In April, I entered #PitchSlam. I hadn’t even sent out a query letter on my own yet, so I figured I had nothing to lose. I didn’t think I’d make the final cut, so I was shocked when I did. And even more shocked when I ended up more requests than I could have imagined.
Then came The Writer’s Voice. I made it on to Team Brenda, and once again, I was absolutely floored by the amount of requests that came in. It appeared that people actually wanted to read my book! I was ecstatic and humbled and so, so grateful. And I started to think that maybe I could do this after all.
At one point this summer, I had 30 full manuscripts out to agents. My anxiety was through the roof every time I checked my email.
The rejections started coming in.They were all, by and large, personalized and nice and encouraging and above and beyond the form letters I was expecting. I started to wonder if maybe the traditional route wasn’t the best for A Magic Dark and Bright. This business is just as much about luck and chance and finding exactly the right person at the right time as it is about talent…and my timing was all wrong.
Was I being impatient? Maybe. Probably. But by the time fall rolled around, something strange started happening. With every no, my heart became a little lighter. I felt a little freer. I stopped being anxious over my email. I stopped sending out queries and instead started reading everything I could about indie publishing this series.
I reached out to friends who had self-published and asked questions. I started revising the manuscript based on the feedback I’d had from some of the agents. The more I learned about self-publishing, the more viable it became. Shelving this manuscript wasn’t going to be an option. I believed in the book too much to set it aside. I loved it too much.And based on the responses I’d gotten from the contests I’d entered, I knew that I could sell it. And thanks to the community I’d built around myself, I knew that I had the tools available to make it the best possible book it could be. I talked it over with my husband. With my CPs and other friends I trusted.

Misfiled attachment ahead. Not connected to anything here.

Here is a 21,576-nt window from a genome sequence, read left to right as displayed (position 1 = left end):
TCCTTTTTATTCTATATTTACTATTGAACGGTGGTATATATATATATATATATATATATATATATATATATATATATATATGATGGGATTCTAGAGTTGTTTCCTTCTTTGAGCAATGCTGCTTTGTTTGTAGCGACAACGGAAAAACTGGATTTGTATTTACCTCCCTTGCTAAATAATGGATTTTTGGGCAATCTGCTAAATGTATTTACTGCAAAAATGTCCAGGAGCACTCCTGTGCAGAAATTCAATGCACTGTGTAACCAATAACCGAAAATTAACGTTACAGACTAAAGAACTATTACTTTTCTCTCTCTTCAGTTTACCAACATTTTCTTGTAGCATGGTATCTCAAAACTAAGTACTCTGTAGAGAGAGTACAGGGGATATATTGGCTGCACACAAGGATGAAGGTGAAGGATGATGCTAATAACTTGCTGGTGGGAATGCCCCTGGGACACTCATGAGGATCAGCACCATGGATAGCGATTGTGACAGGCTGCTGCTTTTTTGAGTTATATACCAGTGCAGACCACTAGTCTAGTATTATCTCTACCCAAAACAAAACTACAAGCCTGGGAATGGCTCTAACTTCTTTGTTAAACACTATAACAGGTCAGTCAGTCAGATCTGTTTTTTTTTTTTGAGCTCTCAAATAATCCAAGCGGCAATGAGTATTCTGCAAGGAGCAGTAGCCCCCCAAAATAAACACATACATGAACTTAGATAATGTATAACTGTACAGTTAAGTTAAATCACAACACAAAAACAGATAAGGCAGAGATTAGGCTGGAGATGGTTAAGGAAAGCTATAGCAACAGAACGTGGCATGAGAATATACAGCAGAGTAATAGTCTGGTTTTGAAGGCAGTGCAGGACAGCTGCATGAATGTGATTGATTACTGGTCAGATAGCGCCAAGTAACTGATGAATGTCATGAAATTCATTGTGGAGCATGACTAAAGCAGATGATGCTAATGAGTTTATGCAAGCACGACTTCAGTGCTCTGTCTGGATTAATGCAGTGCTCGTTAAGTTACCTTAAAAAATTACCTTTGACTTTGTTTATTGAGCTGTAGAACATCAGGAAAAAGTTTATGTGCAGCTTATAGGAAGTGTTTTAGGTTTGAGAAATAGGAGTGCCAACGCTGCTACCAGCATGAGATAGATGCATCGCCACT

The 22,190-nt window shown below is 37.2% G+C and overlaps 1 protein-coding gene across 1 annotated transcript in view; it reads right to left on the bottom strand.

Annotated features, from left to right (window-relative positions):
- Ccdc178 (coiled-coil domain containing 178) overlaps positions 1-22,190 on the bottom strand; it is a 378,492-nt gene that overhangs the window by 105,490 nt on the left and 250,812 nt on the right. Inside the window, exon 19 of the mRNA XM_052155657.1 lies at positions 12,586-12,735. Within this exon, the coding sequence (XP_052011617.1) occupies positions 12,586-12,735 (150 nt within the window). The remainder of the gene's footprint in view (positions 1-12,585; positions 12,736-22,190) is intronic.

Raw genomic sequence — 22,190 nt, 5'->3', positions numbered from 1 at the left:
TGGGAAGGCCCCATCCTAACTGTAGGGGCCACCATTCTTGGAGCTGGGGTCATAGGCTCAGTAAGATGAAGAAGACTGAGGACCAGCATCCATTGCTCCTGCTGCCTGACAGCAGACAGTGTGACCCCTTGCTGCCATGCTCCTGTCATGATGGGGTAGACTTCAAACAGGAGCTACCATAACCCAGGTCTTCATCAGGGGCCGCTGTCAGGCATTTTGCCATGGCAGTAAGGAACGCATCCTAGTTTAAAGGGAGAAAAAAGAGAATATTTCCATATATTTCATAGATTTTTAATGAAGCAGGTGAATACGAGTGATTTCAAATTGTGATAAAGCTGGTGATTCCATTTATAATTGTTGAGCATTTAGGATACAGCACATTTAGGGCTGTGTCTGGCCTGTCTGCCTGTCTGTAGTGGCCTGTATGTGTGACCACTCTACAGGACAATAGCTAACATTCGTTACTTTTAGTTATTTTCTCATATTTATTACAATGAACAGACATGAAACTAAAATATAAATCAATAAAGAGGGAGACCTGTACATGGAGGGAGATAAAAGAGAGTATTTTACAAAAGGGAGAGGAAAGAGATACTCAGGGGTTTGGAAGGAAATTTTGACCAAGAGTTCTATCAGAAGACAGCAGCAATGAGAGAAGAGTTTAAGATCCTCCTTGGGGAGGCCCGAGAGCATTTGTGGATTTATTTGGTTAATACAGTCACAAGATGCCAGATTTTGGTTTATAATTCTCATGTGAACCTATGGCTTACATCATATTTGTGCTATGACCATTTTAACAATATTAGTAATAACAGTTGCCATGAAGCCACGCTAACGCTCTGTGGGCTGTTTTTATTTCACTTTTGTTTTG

And then? In November? I did what 2010 Jenny would have considered unthinkable. I pulled the trigger. I decided that for this book, in this current moment, self-publishing was absolutely the right choice. I drew up a plan. And then I emailed the last two agents who had full manuscripts out and withdrew my book from consideration. Does this mean I’m giving up on traditional publication forever? No. Not at all. I’m going to write more books. And I’m going to fight for those books the same way I’ve fought for A Magic Dark and Bright. What’s right for this series may not be right for another. And that’s okay.
When I made the announcement that I was self-publishing A Magic Dark and Bright, I knew, without a doubt, that I was doing the right thing. And the last two months have only made me more certain in that belief. I’ve gone through yet another revision and a round of copyedits and a round of proofreading. I have a cover (!!) and finalized the interior layout. I’ve learned more about POD and distribution than I think I ever thought I would know. I’m preparing ARCs and putting together a marketing plan and crossing my fingers.
It’s crazy to think that just 100 days from now, on April 28th, A Magic Dark and Bright will be set free into the world. I’m excited. I’m terrified. And I absolutely can’t wait to share it with you!